From this perspective we may observe, for example, the success of an early Church text from the 2nd century, the Shepherd of Hermas, in teaching the importance of Christian aid to the destitute. Likewise, the works of a 16th century Dominican, Bartolomé de Las Casas, convinced kings and theologians that the indigenous peoples of the New World had civic and religious rights which could not be abrogated on the pretext of missionary endeavour. The papal encyclical, Rerum novarum succeeded in shaping the attitude of Catholics in the 20th century to social justice in the long aftermath of the industrial revolution. From this perspective we can also witness failed attempts at teaching. In the fifteenth century we may observe the collapse within the Church of a once common belief that it was always wrong to lend money at interest.
From this perspective Catholic moral education turns out to be an extremely broad-ranging activity, undertaken by a great many different people in different ways. But the Church requires that special attention be given some of these people and some of the means they employ to teach. This is because Christ as head of the Church sent apostles to continue his teaching ministry, appointed Peter as first among the apostles, and in the evolution of the Church the authority exercised by the apostles has passed to the bishops, while that of Peter in particular has passed to the Popes. Catholics thus have a serious duty to attend to the different means that bishops and popes use in seeking to teach them, to assist them in the formation of a lively conscience. Though not everything in such documents may be infallibly pronounced, and the truths which they contain are not necessarily perspicuous, Catholics should approach encyclicals and pastoral letters predisposed to find within them precious help in moral reasoning. Those whose role within the Church is to assist these pastors must not teach in the Church's name, or claim the Church's authority, for ideas and beliefs contrary to what is said in those documents. Furthermore, acceptance of what the Church has infallibly taught, the Church's dogma, is an essential element of being Catholic.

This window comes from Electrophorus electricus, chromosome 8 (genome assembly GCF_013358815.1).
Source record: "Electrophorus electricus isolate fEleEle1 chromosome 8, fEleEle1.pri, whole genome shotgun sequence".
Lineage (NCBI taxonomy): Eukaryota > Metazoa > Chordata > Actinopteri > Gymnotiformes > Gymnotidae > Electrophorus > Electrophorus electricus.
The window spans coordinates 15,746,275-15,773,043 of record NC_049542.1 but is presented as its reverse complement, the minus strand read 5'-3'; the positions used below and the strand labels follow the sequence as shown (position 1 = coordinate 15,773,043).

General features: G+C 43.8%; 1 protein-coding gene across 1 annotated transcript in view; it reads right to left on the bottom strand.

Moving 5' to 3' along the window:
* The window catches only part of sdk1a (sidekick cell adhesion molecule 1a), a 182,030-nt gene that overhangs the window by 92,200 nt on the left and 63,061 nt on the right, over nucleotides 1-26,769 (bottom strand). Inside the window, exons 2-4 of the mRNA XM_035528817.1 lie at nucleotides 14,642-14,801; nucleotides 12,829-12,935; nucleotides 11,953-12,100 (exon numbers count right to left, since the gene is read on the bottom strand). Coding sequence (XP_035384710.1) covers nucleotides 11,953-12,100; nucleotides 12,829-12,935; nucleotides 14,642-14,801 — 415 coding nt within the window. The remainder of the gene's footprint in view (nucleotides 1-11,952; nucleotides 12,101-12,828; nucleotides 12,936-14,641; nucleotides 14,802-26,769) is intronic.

The Church's teaching thus does not supplant conscience, but is designed to strengthen and inform it. Of course, if, on sustained reflection, a person cannot find true the arguments presented to her, cannot think it right to act in the way set out, that person is bound by conscience to do what they themselves think right. But a Catholic in this situation has grounds for concern lest their conscience has failed them, a fear that they may lack the full virtue of prudence. That concern will prompt them to prayer and future reflection. They will also wish to engage further with their pastors, discuss what it is they cannot make sense of.
To conclude, my conscience is not an infallible inner voice. I cannot simply justify my actions by appeal to conscience. For, I may have been negligent in educating my conscience. The Church offers us a graced community, the practices of which are generally conducive to such education, and one such set of practices constitute what may be termed the moral teaching of the Church. These practices make use of different instruments, mainly letters or documents, to which Catholics owe attention and a thoughtful hearing in the expectation of finding within them moral truth. Catholics owe specific and sustained attention to the episcopal and papal magisterium, even though not every expression of that magisterium is infallible. Catholics, like anybody else, they are bound in the last resort to act as their conscience directs them. But, whether they do well when they so act depends on how just good their conscience is, the prudence or imprudence they possess. May the grace of God, through the Church and its teaching, strengthen all us to perceive and delight in doing His will.